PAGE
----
Charges were brought yesterday against six suspects allegedly involved in the killings of three forest patrollers in Mondulkiri’s O’Raing district last week, including charges of premeditated murder for a border police chief and a soldier.
Provincial court spokesman Meas Bros said that Phal Penh, the chief of the O’Rolear border post and a part of border police Unit 621, and Keut Veha, the head of Royal Cambodian Armed Forces Regiment 103, were charged under Article 200 of the Criminal Code and Article 20 of the Arms Control Law.
Article 200 covers premeditated murder and murder by ambush, and carries a life sentence. Article 20 covers unauthorised or illegal use of weaponry and carries a sentence of six months to two years imprisonment and a fine 500,000 to 2 million riel (about $125 to $500). According to Bros, Penh and Veha fired shots from two rifles, though an evidence report on February 4 from Deputy Military Police Commander Hong Vinon listed only one automatic rifle.
Wildlife Conservation Society staffer Thol Khna, 24, Ministry of Environment ranger Theun Soknay, 37, and Military Police officer Sok Vothana, 34, were gunned down on January 30 after having confiscated equipment, including chainsaws, from a logging camp, officials and WCS have said. Accounts provided by authorities indicate the three were shot after border police and soldiers confronted them after learning of the confiscation of the chainsaws.
Veha turned himself in to authorities on Wednesday night, and authorities arrested four other suspects on Thursday before Penh’s arrest on Friday.
Suspects Keut Veta, Veha’s brother and the commander of Regiment 103’s Platoon 3, and Chheang Vannith, Penh’s brother-in-law, were charged with “facilitating in the elimination of evidence”, as well as being accomplices to murder.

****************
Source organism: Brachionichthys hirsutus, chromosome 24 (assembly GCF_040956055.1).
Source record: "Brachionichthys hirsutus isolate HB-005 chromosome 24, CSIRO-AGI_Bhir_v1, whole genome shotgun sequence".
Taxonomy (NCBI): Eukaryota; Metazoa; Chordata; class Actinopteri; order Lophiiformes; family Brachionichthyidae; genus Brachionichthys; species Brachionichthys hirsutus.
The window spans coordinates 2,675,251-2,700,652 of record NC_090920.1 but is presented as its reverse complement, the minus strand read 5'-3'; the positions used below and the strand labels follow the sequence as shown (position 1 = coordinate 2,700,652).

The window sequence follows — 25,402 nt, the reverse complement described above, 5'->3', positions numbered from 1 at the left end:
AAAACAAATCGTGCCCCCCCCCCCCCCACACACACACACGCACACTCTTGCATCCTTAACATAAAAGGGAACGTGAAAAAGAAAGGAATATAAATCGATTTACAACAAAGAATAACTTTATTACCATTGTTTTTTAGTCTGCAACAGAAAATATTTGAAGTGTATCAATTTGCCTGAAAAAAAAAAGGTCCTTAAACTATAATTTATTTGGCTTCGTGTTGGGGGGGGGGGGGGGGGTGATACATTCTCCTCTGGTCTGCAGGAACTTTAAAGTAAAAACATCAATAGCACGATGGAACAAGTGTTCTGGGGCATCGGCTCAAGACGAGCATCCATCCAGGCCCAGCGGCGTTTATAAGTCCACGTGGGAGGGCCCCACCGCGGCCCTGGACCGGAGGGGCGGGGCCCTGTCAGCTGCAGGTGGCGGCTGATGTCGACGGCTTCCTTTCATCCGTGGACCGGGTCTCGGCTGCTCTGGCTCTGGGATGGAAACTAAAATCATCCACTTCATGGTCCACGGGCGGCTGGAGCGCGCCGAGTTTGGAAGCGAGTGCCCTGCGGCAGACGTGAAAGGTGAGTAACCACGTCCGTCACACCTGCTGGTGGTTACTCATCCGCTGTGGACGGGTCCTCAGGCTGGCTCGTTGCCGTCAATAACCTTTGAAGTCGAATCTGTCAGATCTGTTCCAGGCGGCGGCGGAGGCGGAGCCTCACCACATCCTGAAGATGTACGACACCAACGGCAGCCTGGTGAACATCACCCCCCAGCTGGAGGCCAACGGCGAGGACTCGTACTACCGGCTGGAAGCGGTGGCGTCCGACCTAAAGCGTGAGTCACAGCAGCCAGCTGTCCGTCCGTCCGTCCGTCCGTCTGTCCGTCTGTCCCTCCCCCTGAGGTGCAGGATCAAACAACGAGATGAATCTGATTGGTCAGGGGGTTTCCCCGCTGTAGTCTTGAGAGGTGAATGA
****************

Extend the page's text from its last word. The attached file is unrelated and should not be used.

Under the Criminal Code, an accomplice “shall incur the same penalties as the perpetrator”. Destruction or concealment of evidence is punishable by one to three years imprisonment and a fine of about $500 to $1,500.
Meanwhile, Ton Theara, a border police officer, and Lay Savy, deputy commander of Platoon 3, were charged with “intervening and offering permission directly or indirectly in helping the timber traders based on Article 100 of the Forestry Law”, the spokesman said. The article carries a sentence of one to five years in prison and a fine of about $2,500 to $25,000.
All six suspects are now in pre-trial detention, Bros said.
Yeut Kan, the brother of slain ranger Soknay, said yesterday he was happy to hear of the charges, and hoped for life sentences for the convicted suspects. Kan also rebuffed Penh’s account given during recorded questioning this weekend – seemingly believed and repeated by authorities on Sunday – that the three slain patrollers had demanded bribes or otherwise shared blame in the violent confrontation.
“The suspects said that to hide the truth, and shot them to shut them up,” he said, adding that the version of events was an “excuse” concocted to appeal for leniency.
Goldman Prize-winning environmentalist Ouch Leng said in an email yesterday that forest protectors are murdered to be “shut up” as witnesses, with the timber trade a “nonstop” business by “mafia and high ranking government officials”.
“They reported and saw the timber business operating by armed forces [ordered] from [a] high level of government so that is why they got killed,” he said.